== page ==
(CN) - The decision to reopen a uranium mine near the Grand Canyon after decades of disuse did not need a new environmental review, the 9th Circuit ruled Monday.
Canada-based Denison Mines reopened the Arizona 1 Mine in 2009 based on an environmental impact study approved by the Bureau of Land Management in 1988. The mine, which is about six miles north of the Grand Canyon's remote north rim, had last been operated in the early 1990s.
The Center for Biological Diversity and several other groups and Indian tribes claimed in a federal complaint that the agency should have required Denison to submit new environmental reviews before mining resumed.
U.S. District Judge David Campbell rejected challenges over the groups' mine's reopening and upheld the bureau's approval of a free-use permit that allowed Denison to repair mine access by removing gravel from a wash.
Neil Levine, an attorney for the environmental groups, told a three-judge panel of the 9th Circuit during oral arguments in October 2012 that the Arizona 1 mine is among several old and outdated uranium operations in the region that have resumed operations recently like "zombies", without updated environmental reviews.
Nonetheless, the panel ruled Monday that bureau had properly interpreted federal environmental regulations in allowing mining to resume under the 1988 permit.
"While the regulations provide for temporary closures and identify what a mine operator must do when it 'stop[s] conducting operations,' no regulation requires approval of a new plan of operations before regular mining activities may recommence following a temporary closure," Judge J. Clifford Wallace wrote for the unanimous panel (brackets in original).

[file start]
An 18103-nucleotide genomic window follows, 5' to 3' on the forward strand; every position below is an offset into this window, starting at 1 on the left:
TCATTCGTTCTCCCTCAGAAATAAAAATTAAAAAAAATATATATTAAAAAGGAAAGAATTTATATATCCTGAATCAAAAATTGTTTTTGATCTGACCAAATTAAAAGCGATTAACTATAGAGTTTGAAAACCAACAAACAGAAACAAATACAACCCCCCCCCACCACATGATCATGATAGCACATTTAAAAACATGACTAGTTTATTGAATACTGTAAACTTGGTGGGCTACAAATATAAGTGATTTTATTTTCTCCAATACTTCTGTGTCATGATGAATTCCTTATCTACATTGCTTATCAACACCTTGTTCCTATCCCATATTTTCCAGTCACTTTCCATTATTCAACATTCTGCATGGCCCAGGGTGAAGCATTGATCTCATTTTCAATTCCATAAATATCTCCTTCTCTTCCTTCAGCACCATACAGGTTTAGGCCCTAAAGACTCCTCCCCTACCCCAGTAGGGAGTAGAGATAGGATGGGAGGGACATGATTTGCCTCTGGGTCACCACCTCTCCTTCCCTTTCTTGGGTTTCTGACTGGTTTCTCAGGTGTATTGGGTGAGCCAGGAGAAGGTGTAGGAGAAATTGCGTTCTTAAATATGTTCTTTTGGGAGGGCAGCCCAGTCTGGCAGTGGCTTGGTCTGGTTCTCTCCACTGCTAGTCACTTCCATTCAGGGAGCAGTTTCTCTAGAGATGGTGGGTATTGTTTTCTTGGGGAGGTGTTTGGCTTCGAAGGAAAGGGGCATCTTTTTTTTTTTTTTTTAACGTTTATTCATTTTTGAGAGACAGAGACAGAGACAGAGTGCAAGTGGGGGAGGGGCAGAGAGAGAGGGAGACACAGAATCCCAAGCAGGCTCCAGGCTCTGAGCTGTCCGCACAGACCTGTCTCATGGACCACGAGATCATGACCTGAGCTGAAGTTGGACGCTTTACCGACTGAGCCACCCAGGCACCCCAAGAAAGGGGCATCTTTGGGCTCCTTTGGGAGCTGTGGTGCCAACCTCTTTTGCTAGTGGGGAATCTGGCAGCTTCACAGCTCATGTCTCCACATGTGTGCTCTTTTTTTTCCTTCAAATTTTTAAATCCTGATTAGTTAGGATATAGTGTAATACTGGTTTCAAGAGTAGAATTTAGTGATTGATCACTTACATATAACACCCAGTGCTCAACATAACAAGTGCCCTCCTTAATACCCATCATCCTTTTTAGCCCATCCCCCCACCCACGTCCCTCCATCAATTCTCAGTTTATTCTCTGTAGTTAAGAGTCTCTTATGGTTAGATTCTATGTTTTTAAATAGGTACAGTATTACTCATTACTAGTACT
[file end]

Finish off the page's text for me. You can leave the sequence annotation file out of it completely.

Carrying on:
"If, as appellants contend, the regulations provided for a 'stepdown' process and required approval of a new plan of operations before mining could restart following any temporary cessation of mining activities, one would expect them to do so clearly," he added. "They do not."
This reality does not allow companies to close and reopen uranium mines at will without oversight, Wallace added.
"BLM also has the ability to require a modification to a plan of operations where new concerns as to unnecessary and undue degradation arise," he wrote. "Although BLM failed to cut-short or modify the 1988 plan of operations, that plan remains bounded by its own terms and is still subject to future actions by BLM to cut short or modify the plan, if appropriate. Under BLM's interpretation, then, neither the Arizona 1 Mine plan nor plans generally remain effective indefinitely."
Read the Top 8
Sign up for the Top 8, a roundup of the day's top stories delivered directly to your inbox Monday through Friday.